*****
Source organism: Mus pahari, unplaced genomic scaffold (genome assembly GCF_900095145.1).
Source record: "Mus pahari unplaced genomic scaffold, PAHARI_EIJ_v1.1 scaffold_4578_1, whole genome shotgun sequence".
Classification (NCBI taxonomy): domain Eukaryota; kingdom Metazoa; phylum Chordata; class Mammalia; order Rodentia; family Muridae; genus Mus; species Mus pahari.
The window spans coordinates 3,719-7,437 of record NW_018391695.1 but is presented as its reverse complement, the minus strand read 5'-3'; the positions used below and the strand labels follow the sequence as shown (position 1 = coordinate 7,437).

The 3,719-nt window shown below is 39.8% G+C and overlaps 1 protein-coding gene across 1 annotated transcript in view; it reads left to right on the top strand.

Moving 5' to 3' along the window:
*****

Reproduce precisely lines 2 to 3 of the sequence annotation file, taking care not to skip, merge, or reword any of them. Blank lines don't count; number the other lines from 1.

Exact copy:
Source record: "Mus pahari unplaced genomic scaffold, PAHARI_EIJ_v1.1 scaffold_4578_1, whole genome shotgun sequence".
Classification (NCBI taxonomy): domain Eukaryota; kingdom Metazoa; phylum Chordata; class Mammalia; order Rodentia; family Muridae; genus Mus; species Mus pahari.